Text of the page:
I’m not using Nancy’s words of wisdom as an excuse to neglect my family or all of my responsibilities, but I am using them to give myself permission to prioritize writing.  I can only hope the things I write, or the gifts I give, reach people in some way.  Each piece of writing has the potential to connect me with someone else, and ultimately, at least for me, that’s what it’s all about.

An elusive Psych degree

I recently discovered that the bachelor’s degree I thought I had earned back in 1999 is incomplete.  You see, eleven years ago I was under the influence of raising small children; I was just trying to stay afloat in a world filled with diapers, play-dates and sibling squabbles.  It’s not surprising that  somewhere during that time frame I missed some important paperwork.

After I finished all of the coursework I needed to complete my BA in Psychology I took my exit exam and never looked back.  I went about my life.  Besides being a mother, I worked as an advocate for victims of domestic violence and as a skills trainer for the community mental health center before I landed my current position at the Homer Public Library.  On each of the resumes I submitted for those jobs I proudly added that I had my bachelor’s degree.  But it turns out I was wrong.   A certain detail kept it from being official.

I had failed  to submit the proper paperwork to the Psychology department when I changed my major from pre-nursing; a little thing, but big enough to throw my bachelor’s degree into a state of limbo for many years.  Since I thought I was done it never occurred to me that there was a problem and since I didn’t go through the graduation  ceremony I never really thought about the fact that I had never been given a diploma.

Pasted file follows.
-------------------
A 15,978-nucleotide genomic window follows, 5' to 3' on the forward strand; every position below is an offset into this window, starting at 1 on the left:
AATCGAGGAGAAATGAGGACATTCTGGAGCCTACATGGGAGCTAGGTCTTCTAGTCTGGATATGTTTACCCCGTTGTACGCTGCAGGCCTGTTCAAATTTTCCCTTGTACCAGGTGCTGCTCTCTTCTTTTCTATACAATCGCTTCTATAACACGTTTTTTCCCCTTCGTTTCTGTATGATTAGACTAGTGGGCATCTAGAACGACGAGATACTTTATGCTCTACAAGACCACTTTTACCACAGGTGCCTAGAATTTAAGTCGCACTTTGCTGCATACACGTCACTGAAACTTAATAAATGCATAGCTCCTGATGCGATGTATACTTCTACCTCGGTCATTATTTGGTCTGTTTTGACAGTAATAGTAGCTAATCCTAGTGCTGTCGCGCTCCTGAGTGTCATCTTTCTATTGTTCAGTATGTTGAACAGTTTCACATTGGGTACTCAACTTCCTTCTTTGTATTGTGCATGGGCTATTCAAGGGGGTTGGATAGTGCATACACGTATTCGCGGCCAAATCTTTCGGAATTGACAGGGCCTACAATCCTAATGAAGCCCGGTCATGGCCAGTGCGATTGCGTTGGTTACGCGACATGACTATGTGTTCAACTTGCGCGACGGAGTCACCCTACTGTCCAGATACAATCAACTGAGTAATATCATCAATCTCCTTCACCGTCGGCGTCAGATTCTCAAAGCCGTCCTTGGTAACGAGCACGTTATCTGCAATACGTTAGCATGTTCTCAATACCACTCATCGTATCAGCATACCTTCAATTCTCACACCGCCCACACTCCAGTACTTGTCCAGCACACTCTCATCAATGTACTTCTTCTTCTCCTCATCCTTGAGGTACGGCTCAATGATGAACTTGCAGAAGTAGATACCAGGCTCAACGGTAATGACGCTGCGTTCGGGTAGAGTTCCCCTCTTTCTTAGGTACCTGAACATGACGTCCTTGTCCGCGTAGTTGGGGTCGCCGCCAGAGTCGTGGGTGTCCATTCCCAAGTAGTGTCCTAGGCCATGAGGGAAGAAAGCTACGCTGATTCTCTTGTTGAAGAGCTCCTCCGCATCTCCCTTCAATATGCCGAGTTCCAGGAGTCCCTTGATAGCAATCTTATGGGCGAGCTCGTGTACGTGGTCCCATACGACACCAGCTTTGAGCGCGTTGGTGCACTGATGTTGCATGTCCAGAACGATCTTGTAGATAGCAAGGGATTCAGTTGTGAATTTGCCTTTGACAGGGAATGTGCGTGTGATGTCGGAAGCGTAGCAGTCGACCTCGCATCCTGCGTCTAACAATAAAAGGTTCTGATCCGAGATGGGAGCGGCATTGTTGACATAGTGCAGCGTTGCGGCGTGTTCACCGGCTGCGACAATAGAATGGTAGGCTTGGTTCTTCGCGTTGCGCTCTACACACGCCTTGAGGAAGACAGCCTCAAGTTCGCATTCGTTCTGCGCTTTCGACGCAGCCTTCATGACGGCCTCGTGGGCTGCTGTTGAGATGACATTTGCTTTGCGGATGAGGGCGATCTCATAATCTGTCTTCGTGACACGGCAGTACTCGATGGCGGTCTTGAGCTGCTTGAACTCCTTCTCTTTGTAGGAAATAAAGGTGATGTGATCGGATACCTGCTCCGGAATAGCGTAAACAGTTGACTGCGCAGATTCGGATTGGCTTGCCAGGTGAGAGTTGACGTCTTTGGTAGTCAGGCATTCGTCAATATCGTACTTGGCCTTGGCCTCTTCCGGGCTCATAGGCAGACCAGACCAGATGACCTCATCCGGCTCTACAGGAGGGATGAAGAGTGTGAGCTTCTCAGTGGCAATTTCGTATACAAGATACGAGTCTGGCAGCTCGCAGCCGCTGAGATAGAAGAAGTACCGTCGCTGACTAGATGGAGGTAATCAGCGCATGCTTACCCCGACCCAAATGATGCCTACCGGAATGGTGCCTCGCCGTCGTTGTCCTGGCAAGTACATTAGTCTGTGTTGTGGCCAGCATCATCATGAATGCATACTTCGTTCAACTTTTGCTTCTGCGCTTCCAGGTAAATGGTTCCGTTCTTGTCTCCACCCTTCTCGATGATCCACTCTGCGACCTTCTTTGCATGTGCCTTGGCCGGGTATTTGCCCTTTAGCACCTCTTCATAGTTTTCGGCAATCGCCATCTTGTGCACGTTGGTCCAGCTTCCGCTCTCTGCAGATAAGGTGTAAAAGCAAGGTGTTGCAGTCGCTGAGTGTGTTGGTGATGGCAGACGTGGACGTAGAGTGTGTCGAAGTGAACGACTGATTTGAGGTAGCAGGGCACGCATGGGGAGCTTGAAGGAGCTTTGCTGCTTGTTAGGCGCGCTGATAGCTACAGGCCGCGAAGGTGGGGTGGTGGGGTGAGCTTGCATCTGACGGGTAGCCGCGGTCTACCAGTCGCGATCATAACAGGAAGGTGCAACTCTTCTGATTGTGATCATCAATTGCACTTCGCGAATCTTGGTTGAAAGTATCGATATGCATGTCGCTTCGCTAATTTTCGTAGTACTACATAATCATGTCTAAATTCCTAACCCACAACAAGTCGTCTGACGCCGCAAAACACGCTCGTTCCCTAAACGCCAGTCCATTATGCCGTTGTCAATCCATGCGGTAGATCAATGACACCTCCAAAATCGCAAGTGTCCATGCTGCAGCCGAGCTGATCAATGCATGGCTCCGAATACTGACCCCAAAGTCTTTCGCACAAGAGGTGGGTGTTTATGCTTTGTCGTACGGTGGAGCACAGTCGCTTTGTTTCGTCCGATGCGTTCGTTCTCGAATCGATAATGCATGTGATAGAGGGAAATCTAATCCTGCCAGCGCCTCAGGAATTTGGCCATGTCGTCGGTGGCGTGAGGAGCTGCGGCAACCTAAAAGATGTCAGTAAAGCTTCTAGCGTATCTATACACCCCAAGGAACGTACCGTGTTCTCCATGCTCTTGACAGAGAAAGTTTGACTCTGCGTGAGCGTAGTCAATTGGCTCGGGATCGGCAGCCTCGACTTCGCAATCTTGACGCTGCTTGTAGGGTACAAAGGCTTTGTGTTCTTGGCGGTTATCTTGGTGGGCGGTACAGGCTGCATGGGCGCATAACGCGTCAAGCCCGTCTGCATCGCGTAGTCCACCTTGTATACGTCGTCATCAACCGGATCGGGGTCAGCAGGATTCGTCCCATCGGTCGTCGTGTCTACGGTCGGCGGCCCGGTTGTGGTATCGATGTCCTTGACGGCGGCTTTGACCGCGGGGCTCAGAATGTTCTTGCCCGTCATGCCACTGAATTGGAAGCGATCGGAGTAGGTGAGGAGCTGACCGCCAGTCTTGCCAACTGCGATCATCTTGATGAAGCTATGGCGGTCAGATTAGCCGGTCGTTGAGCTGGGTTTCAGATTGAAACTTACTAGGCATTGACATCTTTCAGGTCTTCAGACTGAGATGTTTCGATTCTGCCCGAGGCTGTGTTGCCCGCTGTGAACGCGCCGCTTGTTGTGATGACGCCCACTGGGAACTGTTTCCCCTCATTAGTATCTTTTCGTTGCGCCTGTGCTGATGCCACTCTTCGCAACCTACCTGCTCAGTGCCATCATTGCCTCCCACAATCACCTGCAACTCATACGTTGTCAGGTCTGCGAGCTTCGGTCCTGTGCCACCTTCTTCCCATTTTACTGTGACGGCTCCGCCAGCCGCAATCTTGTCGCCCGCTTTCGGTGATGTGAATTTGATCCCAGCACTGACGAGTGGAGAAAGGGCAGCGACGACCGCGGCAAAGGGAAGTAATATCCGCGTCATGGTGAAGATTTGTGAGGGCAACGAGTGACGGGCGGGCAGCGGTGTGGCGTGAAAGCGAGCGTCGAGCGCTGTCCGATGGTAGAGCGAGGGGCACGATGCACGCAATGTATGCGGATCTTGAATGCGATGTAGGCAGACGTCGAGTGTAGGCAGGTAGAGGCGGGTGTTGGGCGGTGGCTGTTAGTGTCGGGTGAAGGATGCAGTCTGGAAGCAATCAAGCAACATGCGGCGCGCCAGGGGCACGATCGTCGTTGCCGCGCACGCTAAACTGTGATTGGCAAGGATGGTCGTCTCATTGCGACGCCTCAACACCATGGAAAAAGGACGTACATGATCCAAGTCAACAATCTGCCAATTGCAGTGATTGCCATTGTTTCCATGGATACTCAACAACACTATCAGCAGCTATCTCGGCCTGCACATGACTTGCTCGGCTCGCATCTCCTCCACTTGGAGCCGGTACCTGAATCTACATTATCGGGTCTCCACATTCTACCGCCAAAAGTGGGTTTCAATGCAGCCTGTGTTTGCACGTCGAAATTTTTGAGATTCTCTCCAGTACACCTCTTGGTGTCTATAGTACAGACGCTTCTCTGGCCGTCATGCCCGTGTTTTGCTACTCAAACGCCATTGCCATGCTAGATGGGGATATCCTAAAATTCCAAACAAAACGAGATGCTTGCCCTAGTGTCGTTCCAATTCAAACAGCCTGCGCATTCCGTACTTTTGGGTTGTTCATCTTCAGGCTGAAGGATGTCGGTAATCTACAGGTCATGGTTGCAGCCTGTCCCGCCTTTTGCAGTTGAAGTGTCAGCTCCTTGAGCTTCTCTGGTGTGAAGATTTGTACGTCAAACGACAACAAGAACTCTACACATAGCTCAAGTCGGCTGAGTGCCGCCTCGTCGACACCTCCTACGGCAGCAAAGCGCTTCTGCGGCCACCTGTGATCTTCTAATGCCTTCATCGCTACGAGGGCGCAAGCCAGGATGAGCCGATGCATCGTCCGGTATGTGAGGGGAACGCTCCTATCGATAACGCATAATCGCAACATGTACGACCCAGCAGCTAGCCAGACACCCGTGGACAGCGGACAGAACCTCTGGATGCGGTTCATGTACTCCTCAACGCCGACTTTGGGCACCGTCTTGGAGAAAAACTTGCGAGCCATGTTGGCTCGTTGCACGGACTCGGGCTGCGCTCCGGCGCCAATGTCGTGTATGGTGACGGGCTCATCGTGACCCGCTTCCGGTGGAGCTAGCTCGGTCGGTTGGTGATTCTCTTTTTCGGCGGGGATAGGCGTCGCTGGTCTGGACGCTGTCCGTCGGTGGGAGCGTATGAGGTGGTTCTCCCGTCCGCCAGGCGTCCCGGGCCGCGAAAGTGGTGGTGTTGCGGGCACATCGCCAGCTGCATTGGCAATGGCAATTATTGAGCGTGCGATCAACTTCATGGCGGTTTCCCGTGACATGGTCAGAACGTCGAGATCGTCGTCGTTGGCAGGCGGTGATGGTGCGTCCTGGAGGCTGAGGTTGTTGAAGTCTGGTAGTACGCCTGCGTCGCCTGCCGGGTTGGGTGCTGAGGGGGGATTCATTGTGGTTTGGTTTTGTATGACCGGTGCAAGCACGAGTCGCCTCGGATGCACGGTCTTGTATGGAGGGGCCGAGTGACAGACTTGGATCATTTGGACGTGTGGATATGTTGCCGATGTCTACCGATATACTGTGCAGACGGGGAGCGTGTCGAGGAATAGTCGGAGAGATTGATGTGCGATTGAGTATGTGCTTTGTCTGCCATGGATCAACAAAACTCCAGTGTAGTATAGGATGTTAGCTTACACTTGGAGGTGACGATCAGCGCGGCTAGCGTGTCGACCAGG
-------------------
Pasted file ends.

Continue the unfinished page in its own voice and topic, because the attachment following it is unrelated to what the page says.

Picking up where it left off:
I could have blissfully gone through my life never knowing of this problem but about a year ago I decided that I would apply to the University of Alaska MFA program.  The advisor at the college, who also happens to be my husband, went through my transcripts and discovered the discrepancy.   Enough years have gone by that the Psychology department has different requirements than it used to and in order to actually get my degree I found out I was going to have to enroll again as a student, this time in the correct program, take a couple of classes and reapply for graduation.

At first I was in denial, “Surely they will make an exception for me,” I thought.  Much time was spent whining and exchanging emails with registrars and department heads but soon enough I realized that although my case was unique, it didn’t warrant any special treatment.  If I wanted to officially graduate then I had to go through the motions.  That’s when I got angry.  I didn’t want to go back to school and take classes that are irrelevant to where I want to be in my life.  For a while I thought about just giving up on the whole MFA idea.

My obstinate attitude started to subside though when I attended the Kachemak Bay Writers’ Conference last summer and went to a discussion about the pros and cons of getting an MFA.  It turns out that there aren’t many cons.  If I want to improve as a writer, if I want people to take my writing seriously, then the MFA will only help me.   The low-residency program makes it possible for me to work towards the degree and stay at my job.  And the real clincher is that my husband (remember him, the academic advisor) works for the UAA system which offers tuition waivers for family members of employees, thus making the whole thing affordable.  Really, it’s a no-brainer.

So once again I’m working on my bachelor’s degree.  This time though, I’m making sure to follow all the rules.   Tomorrow I’m off to my Psychological Statistics class and next week I’ll start Systems and History of Psychology.   No, I’m not thrilled about the fact that for the next few months I have to spend so many hours working on courses that are essentially meaningless to me, but I’ve come to a place of acceptance about the whole matter. Really, I have.   And who knows, maybe the statistics class will give me lots of new, interesting things to write about.  I’ll be sure to let you know if it does.